>only filler, for "ought" is recognition of "not is", and the
>twain shall never in reality meet.
>The issue can be illuminated by a simple observation and a brief
>question or two: The terms, good and bad, have no definitive
>meaning except in the evaluation of means in respect of a
>particular end. Suited or unsuited is the question that answers
>the question, good or bad. So how does this "morality" stuff get
>into the picture? Is the particular end by individual creating,
>or is it a claim of discovery existing independently of
>individual creating? If the former, then all individuals and
>their ends chosen are no less viable. All arguments of "morality"
>are pointless.
>On the other hand, if it is claimed the end reference purpose for
>"moral" or "immoral" is discovered outside of self or
>independently of any individual, whether the alleged source is
>called "God", "Nature", whatever, is immaterial. A purpose
>existing independently of individual creating necessarily implies
>a volitional source existing independently of individual. Thus
>one must claim personal values as the basis for "morality" or
>concede a "superior being" as source. I know of none who claim
>the former.

Let me be the first, then. I claim the former.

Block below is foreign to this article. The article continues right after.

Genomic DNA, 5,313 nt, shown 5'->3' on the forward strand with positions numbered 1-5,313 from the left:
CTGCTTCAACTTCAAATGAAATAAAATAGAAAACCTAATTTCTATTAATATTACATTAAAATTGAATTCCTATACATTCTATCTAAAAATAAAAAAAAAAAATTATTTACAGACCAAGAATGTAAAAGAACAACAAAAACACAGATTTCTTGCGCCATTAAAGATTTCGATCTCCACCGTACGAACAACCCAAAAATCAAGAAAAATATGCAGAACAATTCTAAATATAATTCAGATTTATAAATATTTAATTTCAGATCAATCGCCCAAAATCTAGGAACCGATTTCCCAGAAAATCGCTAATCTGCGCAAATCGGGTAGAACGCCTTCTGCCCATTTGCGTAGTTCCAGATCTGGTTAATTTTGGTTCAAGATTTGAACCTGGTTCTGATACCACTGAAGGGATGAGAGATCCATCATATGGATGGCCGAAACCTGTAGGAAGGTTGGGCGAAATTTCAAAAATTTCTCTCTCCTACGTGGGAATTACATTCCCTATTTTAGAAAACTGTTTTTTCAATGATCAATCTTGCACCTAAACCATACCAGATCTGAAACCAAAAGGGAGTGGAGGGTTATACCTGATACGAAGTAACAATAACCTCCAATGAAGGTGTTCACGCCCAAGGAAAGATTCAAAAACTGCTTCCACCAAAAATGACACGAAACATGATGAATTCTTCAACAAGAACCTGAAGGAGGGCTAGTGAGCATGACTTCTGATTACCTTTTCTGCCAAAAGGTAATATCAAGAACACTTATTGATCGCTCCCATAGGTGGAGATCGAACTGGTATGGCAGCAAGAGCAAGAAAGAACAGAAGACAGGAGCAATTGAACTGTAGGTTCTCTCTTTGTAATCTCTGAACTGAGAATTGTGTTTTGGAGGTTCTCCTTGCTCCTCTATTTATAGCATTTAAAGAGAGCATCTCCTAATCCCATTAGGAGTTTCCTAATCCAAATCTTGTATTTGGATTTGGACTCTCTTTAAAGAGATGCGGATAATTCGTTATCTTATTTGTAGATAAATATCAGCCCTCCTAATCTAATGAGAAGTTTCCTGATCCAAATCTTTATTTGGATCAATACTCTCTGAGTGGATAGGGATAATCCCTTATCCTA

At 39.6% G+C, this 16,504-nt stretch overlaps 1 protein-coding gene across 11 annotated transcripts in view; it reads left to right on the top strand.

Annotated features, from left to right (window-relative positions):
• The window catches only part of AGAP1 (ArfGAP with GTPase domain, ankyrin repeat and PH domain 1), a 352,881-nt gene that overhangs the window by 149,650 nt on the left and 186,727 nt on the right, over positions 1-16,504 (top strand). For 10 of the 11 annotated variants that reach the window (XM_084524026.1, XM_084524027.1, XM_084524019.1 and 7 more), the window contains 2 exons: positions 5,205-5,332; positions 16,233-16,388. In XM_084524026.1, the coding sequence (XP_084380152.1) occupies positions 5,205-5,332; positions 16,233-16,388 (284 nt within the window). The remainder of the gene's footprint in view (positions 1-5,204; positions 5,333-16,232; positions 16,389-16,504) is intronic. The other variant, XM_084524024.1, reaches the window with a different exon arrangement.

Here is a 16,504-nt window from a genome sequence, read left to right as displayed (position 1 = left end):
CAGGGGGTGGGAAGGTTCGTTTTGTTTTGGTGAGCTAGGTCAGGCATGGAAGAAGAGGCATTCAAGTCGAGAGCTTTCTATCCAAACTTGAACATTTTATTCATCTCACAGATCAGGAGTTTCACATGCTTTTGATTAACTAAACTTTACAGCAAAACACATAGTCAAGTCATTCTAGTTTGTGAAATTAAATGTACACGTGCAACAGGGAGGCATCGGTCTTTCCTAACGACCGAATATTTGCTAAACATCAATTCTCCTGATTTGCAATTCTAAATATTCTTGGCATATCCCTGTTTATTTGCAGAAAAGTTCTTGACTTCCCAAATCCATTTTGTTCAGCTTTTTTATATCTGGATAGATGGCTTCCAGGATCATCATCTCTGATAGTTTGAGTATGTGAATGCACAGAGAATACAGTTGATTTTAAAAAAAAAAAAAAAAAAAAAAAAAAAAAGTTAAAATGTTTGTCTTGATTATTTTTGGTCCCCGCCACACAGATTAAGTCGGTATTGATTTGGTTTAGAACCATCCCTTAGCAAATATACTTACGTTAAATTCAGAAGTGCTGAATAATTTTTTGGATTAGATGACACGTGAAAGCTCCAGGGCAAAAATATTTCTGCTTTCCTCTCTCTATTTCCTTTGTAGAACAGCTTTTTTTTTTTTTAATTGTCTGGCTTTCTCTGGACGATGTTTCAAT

>Although not named and often vehemently denied, this
>leaves the latter, i.e, the concept, superior being, as the root
>of "morality." From the concept, superior being, comes the
>concept, inferior being. This is inevitably followed by
>subordination and rule. Since history books and daily newspapers
>tell of the horrendous consequences, I need not elaborate here.
>To be sure, the idea of the "innate evil of man" in need of
>redemption and external control by "non man" is deeply embedded
>in the psyche of nearly all. In denial of this belief, they are
>hard put to explain the feeling of fear at the thought of leaving
>an individual to his choices and own devices. Thus do they pursue "moral
>control" for the sake of "security" in a never ending self-
>fulfilling prophecy of death and destruction. Do not the facts
>bear out this conclusion? An "unquestionable" sacred idea built
>on illusion may be emotionally comforting, but it is often quite
>If I have erred in my deliberations and calculations, please
>point out the wheres and whys of the flaws and I shall be

As I see it, morality is a strong individual statement of universal intent,
by which others are able to, with reasonable accuracy, predict our future

If, for example, I state that theft is morally wrong, you can be reasonably
sure that I will not steal from you, or anyone else, even if the
circumstances were such that I would probably not get caught.

If you make the same moral commitment, this moves us in the direction of
being able to peacefully coexist, making both of us safer. Such a
commitment, being universal (I will not steal from *anyone*), is a
unilateral offer to all others to join in peaceful coexistance, making all
safer. It is in our individual interests to make such commitments. And it
very well may be instinctive to do so, as well.

When the boot of government is on your neck,
it doesn't matter if it's left or right.